Interpersonal Edge: The power of not knowing

 By Dr. Daneen Skube

Tribune Content Agency
 Q. I’ve been in my job for 20 years. When I started in my career, I thought I knew just about everything. Now most days I wrestle with how much I don’t know. How do you deal with getting good enough at what you do to see how much more you don’t know?
  A. My coaching clients all have the orientation that the price of expertise is the death of arrogance and the birth of humility. Only the truly young and the stupid believe it is possible to know everything.
  Yes, it is uncomfortable to enter our workplace with more questions than answers. Then again, since we are asking better questions, we are in a constant state of learning. No one can learn much if they are full of themselves and of certainty.
  There is a story about a man who went to a famous sage to ask important questions about his life. The sage invited the man to sit and have tea. When the sage poured the tea, he kept pouring until the cup was spilling over. The man, of course, pointed out that his cup was overflowing. The wise man winked at him and said, “It is hard to teach a man when his cup is full.”
  There are situations during interviews or marketing moments when brimming over with self-confidence works just fine. The business world tends to be impressed with those who can appear to know everything.
  However, there is a huge difference between the external theater of appearing confident and the internal awareness of your ignorance. When you appear confident to others, you actually lower their anxiety about having you help them. When others around you relax, you will get a lot more done for and with them.
  If you make the mistake of actually believing you have all the answers, you will stop growing and learning in your career. Unfortunately, the more you learn about your job, the more you will see you don’t know. The good news is you will start to ask truly brilliant questions about how to do things better.
  If we grow up in our careers, we will go through three developmental phases:
  Phase 1: We feel a bit like kids walking around in our parents’ shoes. We desperately hope no one notices that we don’t know what we are doing and often act arrogant.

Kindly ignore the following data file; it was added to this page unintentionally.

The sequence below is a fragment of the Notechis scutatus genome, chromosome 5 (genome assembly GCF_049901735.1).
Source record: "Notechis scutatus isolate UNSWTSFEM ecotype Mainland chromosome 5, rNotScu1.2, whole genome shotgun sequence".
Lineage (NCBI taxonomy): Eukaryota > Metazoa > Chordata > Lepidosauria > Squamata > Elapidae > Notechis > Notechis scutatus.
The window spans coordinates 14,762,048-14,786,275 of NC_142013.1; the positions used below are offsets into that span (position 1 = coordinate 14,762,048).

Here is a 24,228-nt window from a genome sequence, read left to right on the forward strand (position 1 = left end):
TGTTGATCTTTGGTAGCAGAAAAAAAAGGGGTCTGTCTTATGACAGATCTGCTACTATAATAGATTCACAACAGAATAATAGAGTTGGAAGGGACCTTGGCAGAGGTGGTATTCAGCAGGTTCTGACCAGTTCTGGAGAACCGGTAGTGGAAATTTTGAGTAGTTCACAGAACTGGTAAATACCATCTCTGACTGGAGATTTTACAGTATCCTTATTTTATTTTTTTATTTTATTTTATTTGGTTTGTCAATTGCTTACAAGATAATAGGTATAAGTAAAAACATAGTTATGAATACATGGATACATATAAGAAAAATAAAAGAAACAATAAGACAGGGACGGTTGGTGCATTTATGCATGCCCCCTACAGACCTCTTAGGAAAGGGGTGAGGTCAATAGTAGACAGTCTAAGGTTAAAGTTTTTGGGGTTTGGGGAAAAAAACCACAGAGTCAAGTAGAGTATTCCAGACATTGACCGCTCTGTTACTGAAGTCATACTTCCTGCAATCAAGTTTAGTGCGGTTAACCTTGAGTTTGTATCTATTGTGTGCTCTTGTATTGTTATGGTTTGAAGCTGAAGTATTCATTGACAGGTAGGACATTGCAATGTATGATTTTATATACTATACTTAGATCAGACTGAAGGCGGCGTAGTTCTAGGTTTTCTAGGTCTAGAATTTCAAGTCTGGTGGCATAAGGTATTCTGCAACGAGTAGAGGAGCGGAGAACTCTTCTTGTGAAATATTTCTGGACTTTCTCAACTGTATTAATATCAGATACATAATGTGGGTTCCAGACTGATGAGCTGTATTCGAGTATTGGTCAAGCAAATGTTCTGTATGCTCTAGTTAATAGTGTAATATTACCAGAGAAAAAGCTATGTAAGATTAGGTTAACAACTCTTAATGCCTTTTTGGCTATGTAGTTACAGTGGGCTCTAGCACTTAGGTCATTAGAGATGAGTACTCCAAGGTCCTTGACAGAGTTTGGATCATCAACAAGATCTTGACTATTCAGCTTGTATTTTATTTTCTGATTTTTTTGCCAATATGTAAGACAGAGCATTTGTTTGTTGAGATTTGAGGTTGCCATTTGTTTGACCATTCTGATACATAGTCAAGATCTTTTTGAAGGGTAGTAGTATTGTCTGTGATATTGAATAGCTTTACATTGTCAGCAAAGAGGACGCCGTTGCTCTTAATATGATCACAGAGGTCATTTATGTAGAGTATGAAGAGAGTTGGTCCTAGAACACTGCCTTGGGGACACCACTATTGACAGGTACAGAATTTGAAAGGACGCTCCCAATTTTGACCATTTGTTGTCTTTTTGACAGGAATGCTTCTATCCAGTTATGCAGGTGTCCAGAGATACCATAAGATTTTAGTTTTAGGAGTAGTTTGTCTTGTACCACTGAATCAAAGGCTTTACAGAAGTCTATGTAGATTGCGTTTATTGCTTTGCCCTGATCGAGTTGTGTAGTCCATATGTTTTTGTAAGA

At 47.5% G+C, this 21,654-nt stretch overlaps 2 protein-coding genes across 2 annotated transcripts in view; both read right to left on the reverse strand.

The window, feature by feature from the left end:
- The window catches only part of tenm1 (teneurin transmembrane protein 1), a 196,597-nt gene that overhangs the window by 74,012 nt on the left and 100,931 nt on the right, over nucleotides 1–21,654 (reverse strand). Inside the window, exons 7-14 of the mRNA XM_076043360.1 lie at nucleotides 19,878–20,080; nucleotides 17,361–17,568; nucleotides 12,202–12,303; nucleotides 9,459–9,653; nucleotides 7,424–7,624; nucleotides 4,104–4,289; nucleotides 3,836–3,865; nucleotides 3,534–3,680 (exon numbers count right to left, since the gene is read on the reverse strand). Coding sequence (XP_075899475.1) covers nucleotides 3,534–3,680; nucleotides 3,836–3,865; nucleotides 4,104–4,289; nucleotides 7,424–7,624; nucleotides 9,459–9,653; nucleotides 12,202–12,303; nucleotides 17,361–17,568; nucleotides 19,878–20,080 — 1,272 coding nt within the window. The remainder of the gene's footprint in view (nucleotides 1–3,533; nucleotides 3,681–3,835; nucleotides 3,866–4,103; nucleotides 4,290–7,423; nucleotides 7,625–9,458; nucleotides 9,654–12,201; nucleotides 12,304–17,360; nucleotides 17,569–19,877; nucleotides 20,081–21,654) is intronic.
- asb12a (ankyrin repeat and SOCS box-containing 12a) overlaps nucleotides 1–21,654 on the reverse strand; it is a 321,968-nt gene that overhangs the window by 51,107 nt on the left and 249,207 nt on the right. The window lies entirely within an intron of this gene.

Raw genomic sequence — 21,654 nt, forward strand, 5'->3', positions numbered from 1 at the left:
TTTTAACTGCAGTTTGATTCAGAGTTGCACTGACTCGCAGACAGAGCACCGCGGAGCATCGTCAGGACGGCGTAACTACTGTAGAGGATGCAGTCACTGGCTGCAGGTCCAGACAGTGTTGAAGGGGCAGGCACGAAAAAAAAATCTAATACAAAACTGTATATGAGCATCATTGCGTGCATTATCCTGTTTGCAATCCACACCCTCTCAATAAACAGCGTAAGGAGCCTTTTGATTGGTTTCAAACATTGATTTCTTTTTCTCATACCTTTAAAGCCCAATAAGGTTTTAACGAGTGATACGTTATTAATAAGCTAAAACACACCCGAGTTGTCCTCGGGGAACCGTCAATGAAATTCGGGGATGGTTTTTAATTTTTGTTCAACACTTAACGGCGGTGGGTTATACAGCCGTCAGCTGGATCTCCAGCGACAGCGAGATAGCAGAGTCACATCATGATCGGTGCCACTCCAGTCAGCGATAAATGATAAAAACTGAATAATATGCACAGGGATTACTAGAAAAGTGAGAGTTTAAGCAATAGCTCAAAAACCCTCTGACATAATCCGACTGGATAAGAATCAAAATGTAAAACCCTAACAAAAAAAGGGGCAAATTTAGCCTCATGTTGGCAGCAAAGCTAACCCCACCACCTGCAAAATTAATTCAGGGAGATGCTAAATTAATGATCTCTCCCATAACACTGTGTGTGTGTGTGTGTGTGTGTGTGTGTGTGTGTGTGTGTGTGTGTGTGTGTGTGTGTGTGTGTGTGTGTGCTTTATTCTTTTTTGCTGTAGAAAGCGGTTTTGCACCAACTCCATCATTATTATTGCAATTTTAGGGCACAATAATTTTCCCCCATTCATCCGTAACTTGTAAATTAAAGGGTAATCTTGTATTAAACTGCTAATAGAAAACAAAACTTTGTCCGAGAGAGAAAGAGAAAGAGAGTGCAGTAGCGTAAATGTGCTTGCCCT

Phase 2: As we “fake it till we make it,” we are pleasantly surprised to see we do know what we are doing. 
  Phase 3: The expanse of our expertise reveals the depths of our ignorance and we develop genuine humility. We can now ask really smart questions, some of which no one has answered yet. We develop a willingness to live with uncertainty.
  Developmental phases are optional in our careers, not mandatory. You can see what phase people are in if they actually believe they have all the answers. 
  If you can cultivate a grand affection for curiosity, your career will never get old and neither will you. You will always bring a fresh perspective and an open mind to your work.
  The last word(s)
  Q. My boss is arrogant and often wrong. I’d like to be able to help him not screw up our important projects, but I can’t figure out how to point out his mistakes. Is there any way to give arrogant people advice?
  A. Yes, focus your advice on data that will help your boss get the outcome he wants rather than forcing him to admit he is wrong.
  Daneen Skube, Ph.D., executive coach, trainer, therapist and speaker, also appears as the FOX Channel’s “Workplace Guru” each Monday morning. She’s the author of “Interpersonal Edge: Breakthrough Tools for Talking to Anyone, Anywhere, About Anything” (Hay House, 2006). You can contact Dr. Skube at or 1420 NW Gilman Blvd., #2845, Issaquah, WA 98027. Sorry, no personal replies.
This article was printed in the November 2, 2014 – November 15, 2014 edition.